Four years ago, I had the opportunity to travel to Washington, D.C., for the first inauguration of Barack Obama as president of the United States. I was able to travel along as the president and vice president-elect rode the Abraham Lincoln Whistle Stop tour down to the nation’s capitol.
Excitement was in the air everywhere you looked and everywhere you turned.
Four years later there was still excitement in the air as President Obama took his oath of office for a second and final term on January 21. This time, the crush of people, though overjoyed at the making of history as the first African-American president was sworn in once again, was far smaller and more cautious in their views on what was to come.
There was much concern about changes that may or may not occur in the next four years. Elliott Stanley, a recent law school graduate, said he didn’t anticipate major changes that would benefit him. The president spent the past four years working through the fiscal morass he inherited from the previous administration, Stanley said, and will continue to battle with the stubbornly partisan legislative before he could make significant progress in other areas.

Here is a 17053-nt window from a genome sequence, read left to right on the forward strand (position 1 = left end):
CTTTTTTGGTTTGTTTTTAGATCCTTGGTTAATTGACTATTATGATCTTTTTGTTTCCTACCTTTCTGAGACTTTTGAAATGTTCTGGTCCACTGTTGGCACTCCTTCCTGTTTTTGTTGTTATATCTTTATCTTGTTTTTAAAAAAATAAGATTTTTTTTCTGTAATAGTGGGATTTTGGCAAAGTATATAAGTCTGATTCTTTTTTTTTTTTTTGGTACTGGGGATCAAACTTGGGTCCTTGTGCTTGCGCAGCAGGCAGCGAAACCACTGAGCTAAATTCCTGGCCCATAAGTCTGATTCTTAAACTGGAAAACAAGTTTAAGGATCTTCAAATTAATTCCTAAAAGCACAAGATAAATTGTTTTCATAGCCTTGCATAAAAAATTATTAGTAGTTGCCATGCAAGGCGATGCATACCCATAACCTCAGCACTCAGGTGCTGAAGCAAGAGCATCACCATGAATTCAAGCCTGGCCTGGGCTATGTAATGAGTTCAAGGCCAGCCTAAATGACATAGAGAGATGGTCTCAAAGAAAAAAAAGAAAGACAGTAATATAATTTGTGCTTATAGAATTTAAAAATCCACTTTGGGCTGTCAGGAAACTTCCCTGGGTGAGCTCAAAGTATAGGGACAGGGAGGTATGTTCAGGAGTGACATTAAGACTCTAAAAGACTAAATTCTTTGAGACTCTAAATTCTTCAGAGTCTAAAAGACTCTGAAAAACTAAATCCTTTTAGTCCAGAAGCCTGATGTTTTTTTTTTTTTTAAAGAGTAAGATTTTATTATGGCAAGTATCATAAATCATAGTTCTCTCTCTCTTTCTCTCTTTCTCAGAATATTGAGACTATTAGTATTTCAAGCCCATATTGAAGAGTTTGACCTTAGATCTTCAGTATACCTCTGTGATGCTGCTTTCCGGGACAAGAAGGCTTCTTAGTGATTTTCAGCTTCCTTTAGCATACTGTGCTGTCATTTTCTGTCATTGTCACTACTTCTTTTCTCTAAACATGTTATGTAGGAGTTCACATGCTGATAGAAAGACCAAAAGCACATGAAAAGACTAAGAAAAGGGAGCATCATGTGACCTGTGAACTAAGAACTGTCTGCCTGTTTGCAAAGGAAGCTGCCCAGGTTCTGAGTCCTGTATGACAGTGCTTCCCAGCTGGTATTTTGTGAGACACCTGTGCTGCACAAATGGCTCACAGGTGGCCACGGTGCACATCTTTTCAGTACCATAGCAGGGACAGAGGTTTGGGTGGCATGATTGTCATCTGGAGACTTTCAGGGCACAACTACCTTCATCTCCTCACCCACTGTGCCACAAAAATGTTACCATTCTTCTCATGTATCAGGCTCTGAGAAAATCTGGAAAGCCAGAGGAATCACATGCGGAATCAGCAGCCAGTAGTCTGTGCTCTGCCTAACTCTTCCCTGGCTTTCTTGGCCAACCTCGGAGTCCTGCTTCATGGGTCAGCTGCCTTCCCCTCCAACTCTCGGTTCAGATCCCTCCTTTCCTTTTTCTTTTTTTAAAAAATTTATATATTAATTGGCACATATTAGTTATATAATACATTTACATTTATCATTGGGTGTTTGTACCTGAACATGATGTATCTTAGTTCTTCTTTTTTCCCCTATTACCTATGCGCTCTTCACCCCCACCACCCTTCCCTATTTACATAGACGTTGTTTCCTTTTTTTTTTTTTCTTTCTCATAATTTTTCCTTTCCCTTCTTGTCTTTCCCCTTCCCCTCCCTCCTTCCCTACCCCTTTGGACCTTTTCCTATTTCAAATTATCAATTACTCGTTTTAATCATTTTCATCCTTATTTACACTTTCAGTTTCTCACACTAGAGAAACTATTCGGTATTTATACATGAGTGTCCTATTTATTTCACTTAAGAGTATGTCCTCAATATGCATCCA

“I think he should be more decisive in his push for administrative gain than conciliatory,” said Stanley, who hasn’t been able to find a permanent job since leaving school.
Joycelin, a Washington D.C. resident who declined to give her last name, said the first-term sheen has worn off for the president, adding that he learned the hard way that there may well have been a decision by republicans in the partisan House of Representatives to “just say no” to any, or many, of his policies and proposals.
“He’s learned that whether he plays golf or not with the republicans he can’t win them over with his demeanor,” Joycelin said. And while President Obama, like all presidents, wants to leave a positive legacy, the looming fights over the debt ceiling and spending cuts as House republicans continue to refuse to “play nice” may derail his attempt to do so, Joycelin said.
Others cited persistent unemployment as a major worry. Many said they were pleased with the changes to healthcare engineered by the president, but fear this would be the only legacy of his historic presidency if the agenda of the republican majority in the House is to deliberately stymie progress.
A group of business owners who traveled from Florida, Ohio, Maryland and New York to attend the inauguration said President Obama has already secured his legacy with historic healthcare reform. They insisted, however, that in order to have a broader legacy of success, he has to ensure that the funding mechanisms to carry through on this reform are sustainable, and he has to manage the economy for the next generation, specifically by improving the nation’s aging infrastructure, fixing the weaknesses of our education system and immigration policies, and reforming so-called entitlement programs.